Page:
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Costa Concordia Reaches Final Destination


Tug boats push the Costa Concordia ship inside Genoa's port, in northern Italy, where the ship will be broken up for scrap, July 27, 2014.
Tug boats push the Costa Concordia ship inside Genoa's port, in northern Italy, where the ship will be broken up for scrap, July 27, 2014.

The rusty hulk of the Costa Concordia has reached its final destination after a two-year salvage operation off the Italian island of Giglio where the cruise liner capsized two years ago, killing 32 people.

A convoy of vessels accompanied the ship and its tugs as it made its way Sunday to the northwestern Italian port of Genoa where it will be scrapped.

The Costa Concordia was successfully refloated more than a week ago.

The ship rolled onto its side when it sank. It was pulled upright last September in a difficult operation known as "parbuckling" to prepare it for the refloating process.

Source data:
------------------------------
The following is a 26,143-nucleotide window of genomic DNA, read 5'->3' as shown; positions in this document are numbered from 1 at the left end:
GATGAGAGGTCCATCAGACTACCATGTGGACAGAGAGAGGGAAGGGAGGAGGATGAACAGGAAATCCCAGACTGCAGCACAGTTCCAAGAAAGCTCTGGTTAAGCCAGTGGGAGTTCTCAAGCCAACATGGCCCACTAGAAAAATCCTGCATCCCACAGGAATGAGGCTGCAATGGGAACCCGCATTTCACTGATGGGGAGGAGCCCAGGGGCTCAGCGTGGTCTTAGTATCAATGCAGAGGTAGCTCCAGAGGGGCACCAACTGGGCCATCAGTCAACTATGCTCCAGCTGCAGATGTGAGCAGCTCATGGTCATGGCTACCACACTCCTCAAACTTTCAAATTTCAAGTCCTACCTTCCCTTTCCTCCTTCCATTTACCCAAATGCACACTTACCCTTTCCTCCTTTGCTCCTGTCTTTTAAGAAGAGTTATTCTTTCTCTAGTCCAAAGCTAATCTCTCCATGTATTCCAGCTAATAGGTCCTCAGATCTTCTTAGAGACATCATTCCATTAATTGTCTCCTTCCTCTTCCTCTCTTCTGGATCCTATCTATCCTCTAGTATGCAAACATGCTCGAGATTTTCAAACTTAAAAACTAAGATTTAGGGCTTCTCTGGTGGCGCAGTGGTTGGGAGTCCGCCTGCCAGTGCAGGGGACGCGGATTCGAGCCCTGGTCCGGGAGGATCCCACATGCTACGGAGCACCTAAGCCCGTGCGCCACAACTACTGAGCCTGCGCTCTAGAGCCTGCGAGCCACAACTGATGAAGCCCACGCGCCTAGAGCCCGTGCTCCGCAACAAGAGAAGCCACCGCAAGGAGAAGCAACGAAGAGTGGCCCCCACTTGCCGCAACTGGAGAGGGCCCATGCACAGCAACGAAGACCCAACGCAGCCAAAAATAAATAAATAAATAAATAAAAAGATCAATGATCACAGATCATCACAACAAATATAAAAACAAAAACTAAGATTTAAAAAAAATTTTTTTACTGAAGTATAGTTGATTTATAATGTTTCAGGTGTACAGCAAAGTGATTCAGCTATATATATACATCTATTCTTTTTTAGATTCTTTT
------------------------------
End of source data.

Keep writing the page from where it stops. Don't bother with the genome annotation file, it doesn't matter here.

Ship owner Costa Crociere estimates the cost of the salvage so far at more than $1.4 billion, with millions more budgeted for the scrapping contract.

The Costa Concordia was the largest Italian passenger ship ever built. It was two-and-a-half times as heavy as the Titanic.

It had four swimming pools, 13 bars, the largest spa center on any cruise ship, and a nine-deck-high, glass-domed lobby.

The ship's captain is on trial for manslaughter, causing a shipwreck and abandoning the vessel before all passengers had been evacuated.

Some information for this report was provided by AP.

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